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Wanderers laud Edwards, Brathwaite


BEA DOTTIN, [email protected]

Wanderers laud Edwards, Brathwaite

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West Indies cricketers Kirk Edwards and Kraigg Brathwaite were recognised in an elaborate ceremony on Friday night at the Counterpoint Wanderers club where their pictures were erected on to the wall along with other members who have represented the West Indies.
Edwards and Brathwaite both made their Test debuts during the 2011 season, with Edwards scoring a century in his first match, against India at the inaugural Test at Dominica’s Windsor Park, only the 13th West Indian to achieve the feat.
Wanderers’ eighth president in the club’s 133-year history, Richard “Prof” Edwards, himself a former Barbados and West Indies player, reminded the gathering that Edwards’ 113 was only the second Test hundred by a Wanderers cricketer. The other was the 219 by then captain Denis Atkinson in his epic seventh wicket partnership of 347 with fellow Barbadian Clairemonte dePeiza at Kensington Oval in 1955 against Australia.
It remains one of the most enduring Test records. The Wanderers club pavilion is named after Atkinson and his brother Eric, who also represented the West Indies.
Another Wanderers Test player Ian Bradshaw, the club’s present cricket captain, congratulated Edwards and Brathwaite, the West Indies under-19 skipper.
He noted that Brathwaite the heavy-scoring opener, was the first member of the now established Wanderers junior cricket programme to make the West Indies team. He toured the United Kingdom with Wanderers in 2004 and 2006 and was, according to Bradshaw, an inspiration to all juniors at the club.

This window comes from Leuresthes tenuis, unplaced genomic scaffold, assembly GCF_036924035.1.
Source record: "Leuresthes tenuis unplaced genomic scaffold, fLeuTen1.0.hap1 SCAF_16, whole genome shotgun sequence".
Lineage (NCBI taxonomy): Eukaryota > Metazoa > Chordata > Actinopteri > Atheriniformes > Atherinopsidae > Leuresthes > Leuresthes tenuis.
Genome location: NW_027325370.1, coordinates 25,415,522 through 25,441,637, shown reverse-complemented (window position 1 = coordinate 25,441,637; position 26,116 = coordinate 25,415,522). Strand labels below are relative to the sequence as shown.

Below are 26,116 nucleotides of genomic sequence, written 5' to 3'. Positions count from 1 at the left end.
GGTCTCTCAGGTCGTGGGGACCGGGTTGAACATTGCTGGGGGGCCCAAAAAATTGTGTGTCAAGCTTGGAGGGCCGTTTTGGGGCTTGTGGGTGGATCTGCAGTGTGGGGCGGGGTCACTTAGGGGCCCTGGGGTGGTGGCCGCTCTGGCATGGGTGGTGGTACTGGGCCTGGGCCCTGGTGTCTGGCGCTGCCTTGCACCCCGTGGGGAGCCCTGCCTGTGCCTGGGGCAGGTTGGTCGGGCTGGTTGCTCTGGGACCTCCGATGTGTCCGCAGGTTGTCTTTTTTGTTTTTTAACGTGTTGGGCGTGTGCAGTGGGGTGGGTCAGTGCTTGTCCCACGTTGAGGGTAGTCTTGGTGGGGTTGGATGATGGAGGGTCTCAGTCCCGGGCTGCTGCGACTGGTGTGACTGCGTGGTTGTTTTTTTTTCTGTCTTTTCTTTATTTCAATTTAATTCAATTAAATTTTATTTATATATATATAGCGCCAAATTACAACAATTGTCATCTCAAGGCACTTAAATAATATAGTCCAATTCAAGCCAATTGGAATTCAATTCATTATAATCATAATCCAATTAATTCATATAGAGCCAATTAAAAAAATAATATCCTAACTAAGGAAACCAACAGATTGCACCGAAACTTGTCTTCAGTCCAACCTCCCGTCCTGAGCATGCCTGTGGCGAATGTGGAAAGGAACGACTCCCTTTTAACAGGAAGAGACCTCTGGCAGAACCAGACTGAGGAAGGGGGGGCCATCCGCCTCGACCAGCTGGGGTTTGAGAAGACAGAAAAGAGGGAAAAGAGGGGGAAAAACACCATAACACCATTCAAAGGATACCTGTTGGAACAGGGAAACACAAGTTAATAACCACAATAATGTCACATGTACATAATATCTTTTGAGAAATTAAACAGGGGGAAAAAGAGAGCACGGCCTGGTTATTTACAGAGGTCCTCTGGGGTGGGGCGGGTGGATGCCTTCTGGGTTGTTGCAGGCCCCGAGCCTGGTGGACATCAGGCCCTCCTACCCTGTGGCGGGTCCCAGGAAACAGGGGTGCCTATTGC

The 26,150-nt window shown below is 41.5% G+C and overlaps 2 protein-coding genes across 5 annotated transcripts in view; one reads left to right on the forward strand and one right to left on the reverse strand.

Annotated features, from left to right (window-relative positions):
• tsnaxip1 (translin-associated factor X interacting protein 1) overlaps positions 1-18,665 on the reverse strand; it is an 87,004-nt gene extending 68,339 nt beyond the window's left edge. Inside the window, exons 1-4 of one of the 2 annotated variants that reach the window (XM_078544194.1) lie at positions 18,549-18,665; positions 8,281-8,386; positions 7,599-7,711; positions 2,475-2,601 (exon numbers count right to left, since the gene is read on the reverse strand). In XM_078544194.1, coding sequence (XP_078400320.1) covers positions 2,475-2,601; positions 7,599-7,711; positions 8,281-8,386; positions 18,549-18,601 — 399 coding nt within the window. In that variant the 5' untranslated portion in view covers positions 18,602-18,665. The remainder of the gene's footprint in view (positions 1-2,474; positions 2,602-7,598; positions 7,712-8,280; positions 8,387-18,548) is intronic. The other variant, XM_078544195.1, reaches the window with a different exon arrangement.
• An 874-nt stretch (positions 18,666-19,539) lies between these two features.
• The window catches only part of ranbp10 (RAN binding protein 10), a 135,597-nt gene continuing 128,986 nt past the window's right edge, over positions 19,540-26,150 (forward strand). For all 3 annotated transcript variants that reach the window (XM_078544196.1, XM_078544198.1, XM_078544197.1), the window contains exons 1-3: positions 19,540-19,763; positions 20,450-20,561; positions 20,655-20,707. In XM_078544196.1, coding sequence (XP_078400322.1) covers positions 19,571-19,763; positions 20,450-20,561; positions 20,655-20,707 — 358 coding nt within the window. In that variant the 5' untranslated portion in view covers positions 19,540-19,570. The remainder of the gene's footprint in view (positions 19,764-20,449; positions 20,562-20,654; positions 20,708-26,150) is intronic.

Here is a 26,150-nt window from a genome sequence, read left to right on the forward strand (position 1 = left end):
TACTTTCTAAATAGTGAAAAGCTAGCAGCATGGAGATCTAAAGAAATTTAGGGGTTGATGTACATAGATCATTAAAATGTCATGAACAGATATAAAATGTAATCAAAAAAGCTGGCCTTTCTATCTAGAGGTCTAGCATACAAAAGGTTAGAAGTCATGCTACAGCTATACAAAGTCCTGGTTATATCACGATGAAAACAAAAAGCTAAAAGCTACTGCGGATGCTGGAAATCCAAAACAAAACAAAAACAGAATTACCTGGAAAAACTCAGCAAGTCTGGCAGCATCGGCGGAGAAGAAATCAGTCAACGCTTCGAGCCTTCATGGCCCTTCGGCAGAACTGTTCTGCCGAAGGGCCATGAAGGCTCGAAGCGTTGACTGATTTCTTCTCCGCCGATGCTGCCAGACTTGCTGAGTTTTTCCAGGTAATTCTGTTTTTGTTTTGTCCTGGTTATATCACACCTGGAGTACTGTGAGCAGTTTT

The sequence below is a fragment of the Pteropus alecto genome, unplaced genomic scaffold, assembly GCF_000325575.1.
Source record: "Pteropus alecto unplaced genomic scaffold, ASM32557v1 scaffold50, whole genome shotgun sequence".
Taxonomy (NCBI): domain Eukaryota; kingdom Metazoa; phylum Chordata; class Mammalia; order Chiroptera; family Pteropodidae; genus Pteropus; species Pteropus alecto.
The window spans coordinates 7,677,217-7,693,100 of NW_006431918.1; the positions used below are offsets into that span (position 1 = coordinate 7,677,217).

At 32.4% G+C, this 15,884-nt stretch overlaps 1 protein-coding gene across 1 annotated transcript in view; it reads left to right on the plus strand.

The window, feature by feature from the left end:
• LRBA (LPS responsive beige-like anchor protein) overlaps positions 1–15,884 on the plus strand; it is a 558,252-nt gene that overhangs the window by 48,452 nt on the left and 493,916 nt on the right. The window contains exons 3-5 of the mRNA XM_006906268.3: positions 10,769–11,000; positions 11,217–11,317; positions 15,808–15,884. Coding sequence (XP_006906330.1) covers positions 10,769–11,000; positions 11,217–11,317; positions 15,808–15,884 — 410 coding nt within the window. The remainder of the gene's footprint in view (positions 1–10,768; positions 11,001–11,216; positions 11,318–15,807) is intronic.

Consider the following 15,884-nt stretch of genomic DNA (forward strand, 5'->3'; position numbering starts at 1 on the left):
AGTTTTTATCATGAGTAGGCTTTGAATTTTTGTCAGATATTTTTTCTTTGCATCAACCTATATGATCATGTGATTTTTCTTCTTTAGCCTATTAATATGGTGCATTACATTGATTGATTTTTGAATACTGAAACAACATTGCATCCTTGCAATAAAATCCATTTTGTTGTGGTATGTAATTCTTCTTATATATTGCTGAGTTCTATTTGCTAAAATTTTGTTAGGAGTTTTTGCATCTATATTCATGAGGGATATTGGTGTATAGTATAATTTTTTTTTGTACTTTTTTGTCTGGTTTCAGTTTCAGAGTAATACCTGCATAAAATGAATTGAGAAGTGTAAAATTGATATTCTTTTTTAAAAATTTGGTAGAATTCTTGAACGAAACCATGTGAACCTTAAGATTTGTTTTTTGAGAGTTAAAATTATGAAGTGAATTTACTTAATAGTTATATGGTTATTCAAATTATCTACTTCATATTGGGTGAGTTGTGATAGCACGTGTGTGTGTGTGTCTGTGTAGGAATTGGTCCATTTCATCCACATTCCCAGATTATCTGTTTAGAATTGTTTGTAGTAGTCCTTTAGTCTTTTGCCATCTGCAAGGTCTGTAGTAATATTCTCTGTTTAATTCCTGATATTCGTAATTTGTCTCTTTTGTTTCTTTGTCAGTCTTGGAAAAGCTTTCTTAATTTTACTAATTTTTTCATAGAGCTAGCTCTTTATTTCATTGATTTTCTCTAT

Bradshaw also recognised the presence of the towering fast bowler Jason Holder, also a Wanderers junior graduate. Still only 19, Holder has represented Barbados at senior level since 2009 and was appointed vice-captain of the West Indies “A” team against Pakistan “A” in the Caribbean last year.
Also in attendance were Wanderers’ stalwarts Robin Bynoe, a Barbados and West Indies opener; Stephen Farmer, a Barbados all-rounder and one of the club’s most successful captains, and Mark Sealy, top scorer for the club in the Division 1 competition and a Barbados player in cricket, hockey and squash.
Mention was made of other Wanderers’ members who turned out for the West Indies in Tests, One-Day Internationals and “B” team. They were George Challenor, Roy Marshall, Norman Marshall, Michael Frederick, David Allan, Pedro Collins, Hendy Bryan, Keith Boyce, Tony Howard, Michael Worrell, Vibert Greene and Shane Julien.
Founded in 1877, Wanderers is Barbados’ oldest cricket club.
It was demoted from Division 1 this season for the first time in its long history but Edwards said he was heartened by the fact that all the players had remained, despite playing in the lower Upper Intermediate.
The demotion and the partial destruction of the clubhouse by Tropical Storm Tomas had made it what he termed one of Wanderers’ most difficult years.
In the circumstances, the president reminded members of the club’s motto: Fortiter Perstate Sequiter Auxilium (Hold on, help will come). (TC)

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